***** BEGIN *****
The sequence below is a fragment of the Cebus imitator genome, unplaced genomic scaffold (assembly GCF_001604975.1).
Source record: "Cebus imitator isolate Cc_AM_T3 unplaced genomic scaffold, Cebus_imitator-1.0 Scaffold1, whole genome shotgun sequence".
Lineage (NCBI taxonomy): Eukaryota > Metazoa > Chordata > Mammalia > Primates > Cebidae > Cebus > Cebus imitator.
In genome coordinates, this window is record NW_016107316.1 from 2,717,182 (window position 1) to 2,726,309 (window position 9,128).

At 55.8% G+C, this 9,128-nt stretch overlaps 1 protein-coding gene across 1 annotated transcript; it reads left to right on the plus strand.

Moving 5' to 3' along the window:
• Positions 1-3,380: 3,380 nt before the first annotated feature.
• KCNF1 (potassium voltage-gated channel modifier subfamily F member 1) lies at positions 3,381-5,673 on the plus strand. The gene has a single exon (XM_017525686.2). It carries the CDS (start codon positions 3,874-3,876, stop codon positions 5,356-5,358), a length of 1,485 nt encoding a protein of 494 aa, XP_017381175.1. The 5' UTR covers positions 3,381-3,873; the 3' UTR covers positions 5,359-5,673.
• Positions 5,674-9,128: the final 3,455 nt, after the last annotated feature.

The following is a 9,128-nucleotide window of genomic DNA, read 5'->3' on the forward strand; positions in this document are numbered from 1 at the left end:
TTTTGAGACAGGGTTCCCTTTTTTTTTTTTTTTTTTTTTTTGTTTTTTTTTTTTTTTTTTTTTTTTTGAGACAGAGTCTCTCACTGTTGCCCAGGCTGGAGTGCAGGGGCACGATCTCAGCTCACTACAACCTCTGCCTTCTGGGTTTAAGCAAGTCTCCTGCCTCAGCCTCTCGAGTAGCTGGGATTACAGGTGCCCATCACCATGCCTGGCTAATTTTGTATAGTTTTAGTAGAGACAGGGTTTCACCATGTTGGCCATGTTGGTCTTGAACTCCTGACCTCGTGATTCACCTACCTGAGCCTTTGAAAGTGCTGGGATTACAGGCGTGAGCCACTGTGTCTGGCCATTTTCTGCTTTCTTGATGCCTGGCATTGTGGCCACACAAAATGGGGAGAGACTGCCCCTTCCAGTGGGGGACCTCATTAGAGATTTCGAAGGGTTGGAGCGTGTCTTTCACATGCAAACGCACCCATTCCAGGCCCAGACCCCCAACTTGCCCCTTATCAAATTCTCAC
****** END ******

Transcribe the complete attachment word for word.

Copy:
The sequence below is a fragment of the Cebus imitator genome, unplaced genomic scaffold (assembly GCF_001604975.1).
Source record: "Cebus imitator isolate Cc_AM_T3 unplaced genomic scaffold, Cebus_imitator-1.0 Scaffold1, whole genome shotgun sequence".
Lineage (NCBI taxonomy): Eukaryota > Metazoa > Chordata > Mammalia > Primates > Cebidae > Cebus > Cebus imitator.
In genome coordinates, this window is record NW_016107316.1 from 2,717,182 (window position 1) to 2,726,309 (window position 9,128).

At 55.8% G+C, this 9,128-nt stretch overlaps 1 protein-coding gene across 1 annotated transcript; it reads left to right on the plus strand.

Moving 5' to 3' along the window:
• Positions 1-3,380: 3,380 nt before the first annotated feature.
• KCNF1 (potassium voltage-gated channel modifier subfamily F member 1) lies at positions 3,381-5,673 on the plus strand. The gene has a single exon (XM_017525686.2). It carries the CDS (start codon positions 3,874-3,876, stop codon positions 5,356-5,358), a length of 1,485 nt encoding a protein of 494 aa, XP_017381175.1. The 5' UTR covers positions 3,381-3,873; the 3' UTR covers positions 5,359-5,673.
• Positions 5,674-9,128: the final 3,455 nt, after the last annotated feature.

The following is a 9,128-nucleotide window of genomic DNA, read 5'->3' on the forward strand; positions in this document are numbered from 1 at the left end:
TTTTGAGACAGGGTTCCCTTTTTTTTTTTTTTTTTTTTTTTGTTTTTTTTTTTTTTTTTTTTTTTTTGAGACAGAGTCTCTCACTGTTGCCCAGGCTGGAGTGCAGGGGCACGATCTCAGCTCACTACAACCTCTGCCTTCTGGGTTTAAGCAAGTCTCCTGCCTCAGCCTCTCGAGTAGCTGGGATTACAGGTGCCCATCACCATGCCTGGCTAATTTTGTATAGTTTTAGTAGAGACAGGGTTTCACCATGTTGGCCATGTTGGTCTTGAACTCCTGACCTCGTGATTCACCTACCTGAGCCTTTGAAAGTGCTGGGATTACAGGCGTGAGCCACTGTGTCTGGCCATTTTCTGCTTTCTTGATGCCTGGCATTGTGGCCACACAAAATGGGGAGAGACTGCCCCTTCCAGTGGGGGACCTCATTAGAGATTTCGAAGGGTTGGAGCGTGTCTTTCACATGCAAACGCACCCATTCCAGGCCCAGACCCCCAACTTGCCCCTTATCAAATTCTCAC